Lucy McIver pipes up a storm at Kirkmichael; photo by Andrew Dowsett
This is the story of two great pipers, one the gold-medallist and composer, Resolis-born Colin Thomson, Pipe Major in both the Argylls and the Seaforths, whose history is easily tracked. The other is the Dingwall-born John Wemyss, Pipe Major in the Seaforths and the King’s Own Scottish Borderers, who deliberately obscured his own history, presumably due to his bigamous second marriage. And it is the story of Cromarty-born Christina Sutherland, Colin’s mother and John’s wife, who led a rather unconventional personal life.
Colin Thomson was born in Resolis on 8 March 1869, the son of Ferryton crofter Colin Thomson and Drumcudden domestic servant Christina Sutherland.
He is one of the unsung heroes of the parish and his remarkable career seems to have escaped the notice of those interested in Black Isle history, including myself, until now. I was reviewing associations between Resolis and the bagpipes, following the release of a bagpipe tune composed by Hilary de Vries about Kirkmichael called “Saint Michael’s” and noted an old tune entitled “Resolis” by one Colin Thomson, allegedly born in Cromarty. Well, the nearest town was Cromarty, but in fact he was born in and spent his childhood in Resolis. From the humblest of beginnings, Colin rose to be a successful Pipe Major, a composer of bagpipe music and one of Scotland’s best pibroch players.
Colin Thomson, then a Pipe Major with the Argylls, in 1896; you can see from the placement of his feet that he was also a Highland dancer
Following his birth, very unusually, both father and mother turned up at the registrars as informants, presumably because they were not married and Christina wanted the father to be recorded without the possibility of later dispute. She did in fact need to take Colin to court to secure financial support for their boy (Cromarty Sheriff Court, filiation and aliment, 28 January 1873, SC24/3/3).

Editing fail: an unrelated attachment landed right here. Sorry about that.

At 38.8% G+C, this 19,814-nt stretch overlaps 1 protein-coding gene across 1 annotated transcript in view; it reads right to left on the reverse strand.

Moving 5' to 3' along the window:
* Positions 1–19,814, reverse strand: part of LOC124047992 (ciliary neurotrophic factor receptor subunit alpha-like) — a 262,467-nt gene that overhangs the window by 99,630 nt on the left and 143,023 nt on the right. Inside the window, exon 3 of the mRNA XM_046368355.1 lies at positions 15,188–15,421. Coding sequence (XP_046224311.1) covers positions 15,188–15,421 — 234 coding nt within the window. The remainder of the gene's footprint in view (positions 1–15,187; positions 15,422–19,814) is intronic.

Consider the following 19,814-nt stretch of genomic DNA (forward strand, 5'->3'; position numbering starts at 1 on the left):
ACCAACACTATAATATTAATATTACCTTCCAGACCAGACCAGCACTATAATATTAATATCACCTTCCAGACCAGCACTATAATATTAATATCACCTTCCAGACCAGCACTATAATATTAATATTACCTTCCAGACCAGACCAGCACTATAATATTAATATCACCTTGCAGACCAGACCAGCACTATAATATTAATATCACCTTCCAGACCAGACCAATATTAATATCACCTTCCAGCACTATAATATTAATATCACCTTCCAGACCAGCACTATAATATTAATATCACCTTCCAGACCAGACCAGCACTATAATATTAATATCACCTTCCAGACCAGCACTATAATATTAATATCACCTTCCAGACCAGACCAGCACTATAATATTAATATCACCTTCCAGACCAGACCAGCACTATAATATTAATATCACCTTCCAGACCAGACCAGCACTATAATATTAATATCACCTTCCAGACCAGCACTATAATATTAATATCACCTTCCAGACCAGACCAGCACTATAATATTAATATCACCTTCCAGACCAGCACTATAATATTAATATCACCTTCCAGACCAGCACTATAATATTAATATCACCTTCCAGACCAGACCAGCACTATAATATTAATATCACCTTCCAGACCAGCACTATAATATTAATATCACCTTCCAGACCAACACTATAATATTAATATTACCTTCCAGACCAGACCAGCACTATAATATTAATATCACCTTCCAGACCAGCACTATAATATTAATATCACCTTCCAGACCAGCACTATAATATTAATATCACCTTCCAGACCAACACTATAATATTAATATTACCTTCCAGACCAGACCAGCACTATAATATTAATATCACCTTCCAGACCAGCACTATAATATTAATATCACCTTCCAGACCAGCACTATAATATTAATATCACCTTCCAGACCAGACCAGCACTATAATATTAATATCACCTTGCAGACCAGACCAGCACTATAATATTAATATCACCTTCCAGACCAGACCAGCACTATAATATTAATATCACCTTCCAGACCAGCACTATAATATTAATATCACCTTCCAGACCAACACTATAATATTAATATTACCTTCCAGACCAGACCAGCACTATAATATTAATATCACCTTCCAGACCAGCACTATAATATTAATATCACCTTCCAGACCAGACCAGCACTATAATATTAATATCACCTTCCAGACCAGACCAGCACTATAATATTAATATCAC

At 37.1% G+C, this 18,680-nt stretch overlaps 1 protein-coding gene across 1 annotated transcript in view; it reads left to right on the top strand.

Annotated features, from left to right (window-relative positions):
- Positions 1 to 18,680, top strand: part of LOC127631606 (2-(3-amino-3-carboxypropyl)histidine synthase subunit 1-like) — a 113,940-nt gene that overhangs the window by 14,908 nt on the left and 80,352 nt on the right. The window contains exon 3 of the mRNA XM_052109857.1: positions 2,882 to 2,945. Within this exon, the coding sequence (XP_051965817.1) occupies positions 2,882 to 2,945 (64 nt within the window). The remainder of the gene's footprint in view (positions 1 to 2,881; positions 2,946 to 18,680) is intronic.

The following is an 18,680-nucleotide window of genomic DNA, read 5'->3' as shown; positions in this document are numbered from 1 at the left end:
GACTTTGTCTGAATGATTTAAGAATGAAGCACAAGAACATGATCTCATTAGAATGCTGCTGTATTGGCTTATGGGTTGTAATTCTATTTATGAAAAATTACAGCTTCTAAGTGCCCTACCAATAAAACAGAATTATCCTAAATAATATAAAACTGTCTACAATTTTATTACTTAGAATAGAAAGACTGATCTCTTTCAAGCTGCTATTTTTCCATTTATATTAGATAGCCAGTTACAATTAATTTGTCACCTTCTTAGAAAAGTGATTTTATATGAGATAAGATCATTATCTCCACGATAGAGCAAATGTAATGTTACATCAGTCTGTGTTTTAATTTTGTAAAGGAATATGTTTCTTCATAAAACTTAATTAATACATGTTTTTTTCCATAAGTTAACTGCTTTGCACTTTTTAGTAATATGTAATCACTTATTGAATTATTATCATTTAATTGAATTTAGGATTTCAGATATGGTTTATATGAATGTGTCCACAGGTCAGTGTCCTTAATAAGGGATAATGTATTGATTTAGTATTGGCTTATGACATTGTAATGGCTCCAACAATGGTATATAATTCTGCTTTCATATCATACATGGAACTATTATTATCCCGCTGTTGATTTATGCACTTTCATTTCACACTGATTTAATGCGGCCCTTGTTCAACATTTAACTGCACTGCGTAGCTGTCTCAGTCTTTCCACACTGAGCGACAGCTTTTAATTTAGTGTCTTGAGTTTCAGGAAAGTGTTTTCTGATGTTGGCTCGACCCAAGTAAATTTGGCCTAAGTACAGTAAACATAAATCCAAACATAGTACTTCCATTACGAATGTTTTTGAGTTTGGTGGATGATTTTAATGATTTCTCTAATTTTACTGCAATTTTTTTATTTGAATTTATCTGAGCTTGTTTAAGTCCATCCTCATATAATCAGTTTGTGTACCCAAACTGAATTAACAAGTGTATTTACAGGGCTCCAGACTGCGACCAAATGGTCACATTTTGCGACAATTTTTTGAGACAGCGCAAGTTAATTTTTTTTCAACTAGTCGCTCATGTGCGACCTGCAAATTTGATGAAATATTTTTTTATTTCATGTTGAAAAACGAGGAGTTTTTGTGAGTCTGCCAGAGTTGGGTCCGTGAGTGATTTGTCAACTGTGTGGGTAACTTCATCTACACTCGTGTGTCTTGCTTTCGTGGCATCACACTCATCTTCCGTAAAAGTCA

Parish of Resolis Births, registered 26 March 1869
Colin Thomson (illegitimate) born 8 March 1869 at Drumcudden parents Colin Thomson crofter Christina Sutherland domestic servant informants Christina Sutherland mother Colin Thomson father crofter Ferrytown, Resolis
Christina would have been aware of the importance of formally securing support to which she was entitled as her family had been the cause in the 1840s and 1850s of a long running concern of the parochial board of Resolis. It considered that either the parish of Inverness or the parish of Cromarty should be responsible for supporting her parents. They were paupers John Sutherland and wife Mary McLennan and had moved from the Parish of Inverness to the Parish of Cromarty and then to the Parish of Resolis and had not established a working residence within Resolis.
Father Colin Thomson of Ferryton married another woman, Jessie Gray, in December of that same year of 1869, and their family continued to live and work in Ferryton, in the croft known as “Inch Cottage”, until relatively recent times. A small marble plaque in Kirkmichael commemorates Colin Thomson of Ferryton; it is tucked behind the headstone memorialising his son Hugh.
the Colin Thomson plaque is usually tucked behind son Hugh’s headstone; photo by Jim Mackay
the simple plaque; photo by Jim Mackay
Colin senior had actually been baptised Colin McKenzie Thomson back in 1839, the twelfth child of small tenants Donald Thomson and Isabel Munro, undoubtedly named after the then laird of Newhall, Colin McKenzie, on whose estate their modest tenancy lay. It was sometimes called Ferryton and sometimes Inch as it lies right on the western edge of Ferryton, where it shades into Inch.
The Thomson croft in the Newhall Estate 1918 sale plan, marked 3
the Thomson croft drawn out on a recent aerial photograph
The Sutherland family can be seen together, with the young Colin Thomson, in Cullicudden in the 1871 Census Return.
Parish of Resolis Census Return 1871 — Cullicudden, house with two rooms with one or more windows
John Sutherland head married 75 agricultural labourer unemployed born Inverness
Mary Sutherland wife married 70 born Gairloch
Christina Sutherland daughter unmarried 25 domestic servant born Cromarty
Sophia Sutherland daughter unmarried 22 domestic servant born Resolis
Colin Thomson grandson 2 born Resolis
A second illegitimate child was to follow, this time the father somebody who had been quite important in the area, James Dawson, formerly grieve or farm manager at Braelangwell. He was now over 60 and an agricultural labourer in Drumcudden. His wife, Annie Souter, was still alive, so it must have been quite a scandal. Nevertheless, Christina again had him attend the registrar’s to have it confirmed that he was in fact the father.
Parish of Resolis Births
Jessie Dawson (illegitimate) born 24 August 1873 at Drumcudden parents James Dawson farm manager Christina Sutherland ag lab informants Christina Sutherland mother James Dawson father Drumcudden
Christina’s sister Sophia, who found herself in the same position later that year, does not appear to have been so savvy:
Parish of Resolis Births